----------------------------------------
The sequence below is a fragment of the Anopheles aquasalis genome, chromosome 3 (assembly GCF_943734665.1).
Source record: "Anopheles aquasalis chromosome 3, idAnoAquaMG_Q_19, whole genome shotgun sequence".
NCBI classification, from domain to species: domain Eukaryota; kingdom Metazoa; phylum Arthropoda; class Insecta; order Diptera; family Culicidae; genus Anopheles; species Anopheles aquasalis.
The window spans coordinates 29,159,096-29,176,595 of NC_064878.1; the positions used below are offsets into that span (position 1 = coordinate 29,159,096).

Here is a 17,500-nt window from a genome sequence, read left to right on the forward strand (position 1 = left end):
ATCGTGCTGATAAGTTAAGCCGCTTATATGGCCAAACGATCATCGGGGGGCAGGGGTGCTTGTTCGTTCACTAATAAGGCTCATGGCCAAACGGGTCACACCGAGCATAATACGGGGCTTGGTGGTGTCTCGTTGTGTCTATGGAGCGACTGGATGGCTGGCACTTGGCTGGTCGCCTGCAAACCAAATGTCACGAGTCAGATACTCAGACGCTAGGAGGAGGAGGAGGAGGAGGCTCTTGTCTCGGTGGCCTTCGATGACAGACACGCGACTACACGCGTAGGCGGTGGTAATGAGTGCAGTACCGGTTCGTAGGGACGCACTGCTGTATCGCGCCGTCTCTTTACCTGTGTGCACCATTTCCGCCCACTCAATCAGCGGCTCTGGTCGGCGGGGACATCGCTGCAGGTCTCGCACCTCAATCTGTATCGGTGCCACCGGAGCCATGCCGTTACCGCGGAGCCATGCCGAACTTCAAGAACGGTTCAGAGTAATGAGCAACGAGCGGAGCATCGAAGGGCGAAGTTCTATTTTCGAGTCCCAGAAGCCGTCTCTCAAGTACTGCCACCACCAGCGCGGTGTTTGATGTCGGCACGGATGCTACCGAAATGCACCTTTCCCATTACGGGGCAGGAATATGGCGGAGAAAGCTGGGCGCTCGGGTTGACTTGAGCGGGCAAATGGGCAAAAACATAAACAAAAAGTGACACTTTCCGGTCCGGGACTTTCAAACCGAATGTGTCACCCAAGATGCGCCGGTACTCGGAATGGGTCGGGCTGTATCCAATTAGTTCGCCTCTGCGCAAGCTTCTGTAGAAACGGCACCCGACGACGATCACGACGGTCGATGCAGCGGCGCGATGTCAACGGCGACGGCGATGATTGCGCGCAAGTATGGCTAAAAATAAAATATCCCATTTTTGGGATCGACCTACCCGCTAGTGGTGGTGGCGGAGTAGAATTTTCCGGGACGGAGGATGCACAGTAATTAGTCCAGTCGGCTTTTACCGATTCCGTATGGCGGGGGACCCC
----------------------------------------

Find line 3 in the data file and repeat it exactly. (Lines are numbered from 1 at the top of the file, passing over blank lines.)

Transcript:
NCBI classification, from domain to species: domain Eukaryota; kingdom Metazoa; phylum Arthropoda; class Insecta; order Diptera; family Culicidae; genus Anopheles; species Anopheles aquasalis.